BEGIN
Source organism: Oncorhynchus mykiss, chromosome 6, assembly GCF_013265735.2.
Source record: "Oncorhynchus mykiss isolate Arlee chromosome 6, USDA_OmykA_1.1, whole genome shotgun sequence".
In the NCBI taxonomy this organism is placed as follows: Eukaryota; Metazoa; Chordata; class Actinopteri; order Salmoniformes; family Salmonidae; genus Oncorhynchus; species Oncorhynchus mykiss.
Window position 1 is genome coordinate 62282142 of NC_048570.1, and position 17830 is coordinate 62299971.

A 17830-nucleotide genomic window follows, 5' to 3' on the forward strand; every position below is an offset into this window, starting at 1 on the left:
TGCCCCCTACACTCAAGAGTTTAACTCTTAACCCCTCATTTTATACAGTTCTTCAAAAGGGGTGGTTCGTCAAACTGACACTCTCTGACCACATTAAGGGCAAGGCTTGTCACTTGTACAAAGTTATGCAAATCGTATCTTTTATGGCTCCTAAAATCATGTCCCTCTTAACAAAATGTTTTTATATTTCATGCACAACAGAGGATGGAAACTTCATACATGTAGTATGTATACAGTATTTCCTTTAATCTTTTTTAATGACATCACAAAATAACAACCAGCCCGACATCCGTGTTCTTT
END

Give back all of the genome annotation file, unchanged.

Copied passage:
Source organism: Oncorhynchus mykiss, chromosome 6, assembly GCF_013265735.2.
Source record: "Oncorhynchus mykiss isolate Arlee chromosome 6, USDA_OmykA_1.1, whole genome shotgun sequence".
In the NCBI taxonomy this organism is placed as follows: Eukaryota; Metazoa; Chordata; class Actinopteri; order Salmoniformes; family Salmonidae; genus Oncorhynchus; species Oncorhynchus mykiss.
Window position 1 is genome coordinate 62282142 of NC_048570.1, and position 17830 is coordinate 62299971.

A 17830-nucleotide genomic window follows, 5' to 3' on the forward strand; every position below is an offset into this window, starting at 1 on the left:
TGCCCCCTACACTCAAGAGTTTAACTCTTAACCCCTCATTTTATACAGTTCTTCAAAAGGGGTGGTTCGTCAAACTGACACTCTCTGACCACATTAAGGGCAAGGCTTGTCACTTGTACAAAGTTATGCAAATCGTATCTTTTATGGCTCCTAAAATCATGTCCCTCTTAACAAAATGTTTTTATATTTCATGCACAACAGAGGATGGAAACTTCATACATGTAGTATGTATACAGTATTTCCTTTAATCTTTTTTAATGACATCACAAAATAACAACCAGCCCGACATCCGTGTTCTTT